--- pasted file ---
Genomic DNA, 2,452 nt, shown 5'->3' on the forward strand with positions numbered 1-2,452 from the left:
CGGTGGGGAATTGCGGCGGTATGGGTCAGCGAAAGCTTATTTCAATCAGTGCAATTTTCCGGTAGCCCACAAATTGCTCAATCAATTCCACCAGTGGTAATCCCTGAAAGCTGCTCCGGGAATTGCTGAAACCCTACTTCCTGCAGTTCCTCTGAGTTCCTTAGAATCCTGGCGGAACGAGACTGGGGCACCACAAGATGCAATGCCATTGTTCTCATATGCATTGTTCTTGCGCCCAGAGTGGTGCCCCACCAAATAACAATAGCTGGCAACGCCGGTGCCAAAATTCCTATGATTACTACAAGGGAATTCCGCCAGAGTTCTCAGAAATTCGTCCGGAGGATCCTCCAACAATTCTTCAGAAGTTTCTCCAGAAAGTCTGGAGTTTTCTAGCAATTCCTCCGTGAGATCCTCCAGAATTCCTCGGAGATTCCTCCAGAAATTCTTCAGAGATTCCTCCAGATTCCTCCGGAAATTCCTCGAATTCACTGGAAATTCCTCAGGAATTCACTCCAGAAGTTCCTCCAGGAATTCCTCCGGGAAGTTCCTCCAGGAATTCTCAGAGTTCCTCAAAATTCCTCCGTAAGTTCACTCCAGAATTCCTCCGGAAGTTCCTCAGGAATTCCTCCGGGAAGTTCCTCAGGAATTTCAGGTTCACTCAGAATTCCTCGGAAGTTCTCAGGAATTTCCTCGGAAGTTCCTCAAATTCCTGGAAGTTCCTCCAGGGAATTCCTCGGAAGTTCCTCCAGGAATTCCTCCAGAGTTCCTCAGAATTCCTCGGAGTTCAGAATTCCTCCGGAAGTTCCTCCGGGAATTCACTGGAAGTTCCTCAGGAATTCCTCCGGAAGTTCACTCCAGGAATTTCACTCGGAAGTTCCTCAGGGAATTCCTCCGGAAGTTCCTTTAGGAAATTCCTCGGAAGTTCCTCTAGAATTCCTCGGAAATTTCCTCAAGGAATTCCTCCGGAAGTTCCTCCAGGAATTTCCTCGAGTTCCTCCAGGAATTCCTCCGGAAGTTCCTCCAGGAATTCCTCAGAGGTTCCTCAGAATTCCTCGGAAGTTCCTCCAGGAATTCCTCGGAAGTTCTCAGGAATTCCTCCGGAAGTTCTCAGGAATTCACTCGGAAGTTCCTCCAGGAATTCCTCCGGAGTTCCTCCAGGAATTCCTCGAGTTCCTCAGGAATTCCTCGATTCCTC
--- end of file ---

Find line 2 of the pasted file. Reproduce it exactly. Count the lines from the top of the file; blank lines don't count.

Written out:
CGGTGGGGAATTGCGGCGGTATGGGTCAGCGAAAGCTTATTTCAATCAGTGCAATTTTCCGGTAGCCCACAAATTGCTCAATCAATTCCACCAGTGGTAATCCCTGAAAGCTGCTCCGGGAATTGCTGAAACCCTACTTCCTGCAGTTCCTCTGAGTTCCTTAGAATCCTGGCGGAACGAGACTGGGGCACCACAAGATGCAATGCCATTGTTCTCATATGCATTGTTCTTGCGCCCAGAGTGGTGCCCCACCAAATAACAATAGCTGGCAACGCCGGTGCCAAAATTCCTATGATTACTACAAGGGAATTCCGCCAGAGTTCTCAGAAATTCGTCCGGAGGATCCTCCAACAATTCTTCAGAAGTTTCTCCAGAAAGTCTGGAGTTTTCTAGCAATTCCTCCGTGAGATCCTCCAGAATTCCTCGGAGATTCCTCCAGAAATTCTTCAGAGATTCCTCCAGATTCCTCCGGAAATTCCTCGAATTCACTGGAAATTCCTCAGGAATTCACTCCAGAAGTTCCTCCAGGAATTCCTCCGGGAAGTTCCTCCAGGAATTCTCAGAGTTCCTCAAAATTCCTCCGTAAGTTCACTCCAGAATTCCTCCGGAAGTTCCTCAGGAATTCCTCCGGGAAGTTCCTCAGGAATTTCAGGTTCACTCAGAATTCCTCGGAAGTTCTCAGGAATTTCCTCGGAAGTTCCTCAAATTCCTGGAAGTTCCTCCAGGGAATTCCTCGGAAGTTCCTCCAGGAATTCCTCCAGAGTTCCTCAGAATTCCTCGGAGTTCAGAATTCCTCCGGAAGTTCCTCCGGGAATTCACTGGAAGTTCCTCAGGAATTCCTCCGGAAGTTCACTCCAGGAATTTCACTCGGAAGTTCCTCAGGGAATTCCTCCGGAAGTTCCTTTAGGAAATTCCTCGGAAGTTCCTCTAGAATTCCTCGGAAATTTCCTCAAGGAATTCCTCCGGAAGTTCCTCCAGGAATTTCCTCGAGTTCCTCCAGGAATTCCTCCGGAAGTTCCTCCAGGAATTCCTCAGAGGTTCCTCAGAATTCCTCGGAAGTTCCTCCAGGAATTCCTCGGAAGTTCTCAGGAATTCCTCCGGAAGTTCTCAGGAATTCACTCGGAAGTTCCTCCAGGAATTCCTCCGGAGTTCCTCCAGGAATTCCTCGAGTTCCTCAGGAATTCCTCGATTCCTC